[OPE-L:2310] Re: response to Andrew - Part 2

akliman@acl.nyit.edu (akliman@acl.nyit.edu)
Tue, 21 May 1996 15:06:48 -0700

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A reply to Fred's ope-l 2303.

Fred had claimed that his interpretation of Marx leads to different
quantitative conclusions from the "Sraffian interpretation," and is
thus not quantitatively redundant, while Ted McGlone and my interpretation
comes to the same quantitative conclusions and is thus quantitatively
redundant. I have shown that Fred has got everything exactly backwards.

In part of my response, I provided a 2-sector example with mechanization,
in which Marx's profit rate, according to my interpretation of it,
falls continuously over time, while the Sraffian rate remains constant.
The two rates not only are different, but they diverge systematically and
to an ever increasing extent.

Fred's response to this ignores the demonstration almost entirely. The
only thing he says about it is that its differences from examples I
have published earlier (he calls the examples "models") may be a valid
extension of Marx's theory. As to whether my interpretation differs
from the Sraffian quantitatively, as I say the example demonstration,
Fred has not a word to say. In the absence of a convincing refutation
(which presupposes that at least some attempt at refutation is made),
my point sticks.

Instead of engaging this issue, Fred returns to some earlier examples
I've published with Ted McGlone. Fred claims that the new "model"
differs from the prior ones, and seems to imply that the *interpretation*
of Marx is different as well. The latter point is false. The same
method of determining prices of production is used in the new as well
as the old examples. Secondly, what is involved is not different
"models," but different examples or illustrations. I have consistently
refrained from calling any illustration of Marx's transformation a
model, precisely because any illustration of the transformation must
make certain assumptions that have nothing fundamentally to do with
the transformation of values into production prices.

Thus, I agree with Fred that the transformation must be understood
independently of whether there's simple reproduction or not. So why
does he say I present a different "model" when I simply present a
example that assumes expanded reproduction? As to tech. change,
Fred claims that Marx's theory of the transformation presumes no
tech. change. I find absoultuely no textual support for this claim
whatever, except in the sense that Marx illustrates the transformation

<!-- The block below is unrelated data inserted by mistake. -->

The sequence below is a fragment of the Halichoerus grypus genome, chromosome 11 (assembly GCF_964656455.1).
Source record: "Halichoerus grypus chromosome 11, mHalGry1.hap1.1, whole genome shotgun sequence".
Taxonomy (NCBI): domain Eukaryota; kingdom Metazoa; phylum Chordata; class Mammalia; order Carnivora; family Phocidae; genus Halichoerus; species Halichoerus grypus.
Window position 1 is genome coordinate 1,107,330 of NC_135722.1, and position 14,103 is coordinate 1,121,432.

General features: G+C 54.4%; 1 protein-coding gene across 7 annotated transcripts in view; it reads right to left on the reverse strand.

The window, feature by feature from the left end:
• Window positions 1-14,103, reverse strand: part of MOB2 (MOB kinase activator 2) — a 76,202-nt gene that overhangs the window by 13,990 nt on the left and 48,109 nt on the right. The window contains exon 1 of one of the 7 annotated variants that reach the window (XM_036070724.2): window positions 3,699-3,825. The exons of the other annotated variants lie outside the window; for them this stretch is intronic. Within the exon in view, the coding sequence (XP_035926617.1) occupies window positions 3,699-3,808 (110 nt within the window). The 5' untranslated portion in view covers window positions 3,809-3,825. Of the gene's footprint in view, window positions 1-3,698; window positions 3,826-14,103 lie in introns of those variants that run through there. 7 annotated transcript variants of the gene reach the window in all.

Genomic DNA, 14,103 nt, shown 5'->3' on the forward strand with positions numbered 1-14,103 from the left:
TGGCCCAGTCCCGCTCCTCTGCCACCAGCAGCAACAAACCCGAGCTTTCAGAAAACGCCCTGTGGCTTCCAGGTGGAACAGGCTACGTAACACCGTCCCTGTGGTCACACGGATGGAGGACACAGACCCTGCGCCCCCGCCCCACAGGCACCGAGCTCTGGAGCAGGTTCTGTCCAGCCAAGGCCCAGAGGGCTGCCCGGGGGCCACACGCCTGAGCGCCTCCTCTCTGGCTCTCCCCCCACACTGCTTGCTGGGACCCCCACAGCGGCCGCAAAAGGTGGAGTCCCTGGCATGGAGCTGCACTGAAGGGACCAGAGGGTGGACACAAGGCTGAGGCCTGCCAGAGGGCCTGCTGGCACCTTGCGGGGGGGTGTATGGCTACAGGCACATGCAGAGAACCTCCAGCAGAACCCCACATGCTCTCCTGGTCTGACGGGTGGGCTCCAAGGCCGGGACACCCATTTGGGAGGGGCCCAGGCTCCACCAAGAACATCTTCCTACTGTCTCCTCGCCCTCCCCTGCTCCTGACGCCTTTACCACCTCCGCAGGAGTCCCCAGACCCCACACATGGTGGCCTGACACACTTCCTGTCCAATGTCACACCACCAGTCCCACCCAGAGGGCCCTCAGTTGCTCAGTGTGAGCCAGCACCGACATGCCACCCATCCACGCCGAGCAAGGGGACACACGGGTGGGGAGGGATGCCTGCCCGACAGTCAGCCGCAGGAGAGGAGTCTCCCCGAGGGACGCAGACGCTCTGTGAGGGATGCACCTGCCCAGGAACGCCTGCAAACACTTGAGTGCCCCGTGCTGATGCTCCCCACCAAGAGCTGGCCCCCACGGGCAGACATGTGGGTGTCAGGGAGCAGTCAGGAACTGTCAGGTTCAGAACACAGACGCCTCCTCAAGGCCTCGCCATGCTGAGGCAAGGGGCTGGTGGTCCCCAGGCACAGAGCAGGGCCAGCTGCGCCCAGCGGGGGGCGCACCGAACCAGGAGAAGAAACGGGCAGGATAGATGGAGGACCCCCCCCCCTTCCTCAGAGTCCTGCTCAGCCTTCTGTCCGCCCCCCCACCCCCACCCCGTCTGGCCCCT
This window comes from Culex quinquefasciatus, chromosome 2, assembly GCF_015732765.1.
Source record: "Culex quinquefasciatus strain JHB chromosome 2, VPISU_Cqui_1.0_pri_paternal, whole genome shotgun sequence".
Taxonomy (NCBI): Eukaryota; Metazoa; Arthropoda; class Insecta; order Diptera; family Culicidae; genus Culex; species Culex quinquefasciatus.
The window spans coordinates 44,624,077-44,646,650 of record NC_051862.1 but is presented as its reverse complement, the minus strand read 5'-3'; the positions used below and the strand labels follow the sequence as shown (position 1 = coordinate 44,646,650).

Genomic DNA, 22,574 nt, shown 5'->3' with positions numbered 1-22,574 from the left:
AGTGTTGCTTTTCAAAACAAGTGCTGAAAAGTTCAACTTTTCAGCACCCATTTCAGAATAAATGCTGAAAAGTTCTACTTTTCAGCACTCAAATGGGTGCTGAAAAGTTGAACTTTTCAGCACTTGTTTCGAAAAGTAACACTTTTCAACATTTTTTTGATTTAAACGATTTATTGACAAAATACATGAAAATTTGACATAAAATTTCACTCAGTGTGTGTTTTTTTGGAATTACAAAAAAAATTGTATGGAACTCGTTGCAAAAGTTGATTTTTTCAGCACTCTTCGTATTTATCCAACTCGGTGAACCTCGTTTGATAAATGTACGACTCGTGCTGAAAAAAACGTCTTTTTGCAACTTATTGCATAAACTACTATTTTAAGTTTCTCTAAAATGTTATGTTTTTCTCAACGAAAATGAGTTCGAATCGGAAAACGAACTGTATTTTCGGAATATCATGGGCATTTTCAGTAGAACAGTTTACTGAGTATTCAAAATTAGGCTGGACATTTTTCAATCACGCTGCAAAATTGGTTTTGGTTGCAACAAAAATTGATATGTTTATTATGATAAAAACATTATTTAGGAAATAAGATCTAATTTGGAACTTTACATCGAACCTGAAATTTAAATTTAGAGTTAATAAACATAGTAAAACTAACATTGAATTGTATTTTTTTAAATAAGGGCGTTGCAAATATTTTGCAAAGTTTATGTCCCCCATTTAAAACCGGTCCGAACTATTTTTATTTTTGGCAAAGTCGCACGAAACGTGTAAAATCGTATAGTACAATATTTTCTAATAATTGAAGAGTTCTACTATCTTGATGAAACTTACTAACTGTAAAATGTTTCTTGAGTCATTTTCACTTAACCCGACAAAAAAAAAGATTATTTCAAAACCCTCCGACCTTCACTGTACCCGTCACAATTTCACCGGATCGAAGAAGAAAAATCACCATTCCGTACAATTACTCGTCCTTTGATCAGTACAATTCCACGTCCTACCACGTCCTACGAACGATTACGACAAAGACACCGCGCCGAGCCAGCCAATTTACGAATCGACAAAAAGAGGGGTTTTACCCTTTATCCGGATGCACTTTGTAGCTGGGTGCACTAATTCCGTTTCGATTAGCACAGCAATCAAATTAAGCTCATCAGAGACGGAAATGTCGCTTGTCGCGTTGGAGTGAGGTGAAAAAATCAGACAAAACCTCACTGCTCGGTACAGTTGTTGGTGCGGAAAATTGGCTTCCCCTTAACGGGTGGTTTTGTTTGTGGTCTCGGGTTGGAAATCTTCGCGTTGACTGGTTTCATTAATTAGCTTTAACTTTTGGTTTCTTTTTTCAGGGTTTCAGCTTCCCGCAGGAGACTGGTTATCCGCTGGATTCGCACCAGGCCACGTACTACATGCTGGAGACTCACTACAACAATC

by assuming a one-year turnover. Within that period, clearly, there's
no tech. change--tech. change takes place over time. But then that
applies equally to my newest example: in any particular period, there's
no tech. change.

I suspect, however, that Fred's argument that Marx abstracts from tech.
change is not based on this, but on the following: the transformation
implies a uniform profit rate (not true), a uniform profit rate implies
stationary prices (not true), prices cannot be stationary if there's
tech. change (mostly true), and hence Marx abstracts from tech. change.

A valid conclusion, but, I think, a false one, preceding from some
false premises.

The most curious things about Fred's response are:

(1) Fred says, rightly, that Marx illustrates the transformation in
one period. If you take any one period of any of my illustrations,
it comes to different quantitative conclusions from Sraffianism. Hence,
Fred brings out the convergence argument. So I use an example that
shows divergence from a stationary price "equilibrium." Fred objects
that this really isn't proper, because the transformation is illustrated
by Marx in one period.

You can't have it both ways Fred. One period, an unlimited number of
periods, or what? I'll let you choose; but you have to be consistent.

(2) Fred doesn't want to let me change the particular assumptions of
my illustration in order to answer the question of whether certain
results that superficially *appear* Sraffian are due to particular
assumptions or, instead, to some fundamental property of my
interpreation of Marx's value theory. But how, then, Fred, would you
propose to TEST whether it is the *assumption* of no tech. change
that leads to Sraffian-like conclusions or whether my *interpretation*
per se is basically indistinguishable from Sraffianism, quantitatively?

Andrew Kliman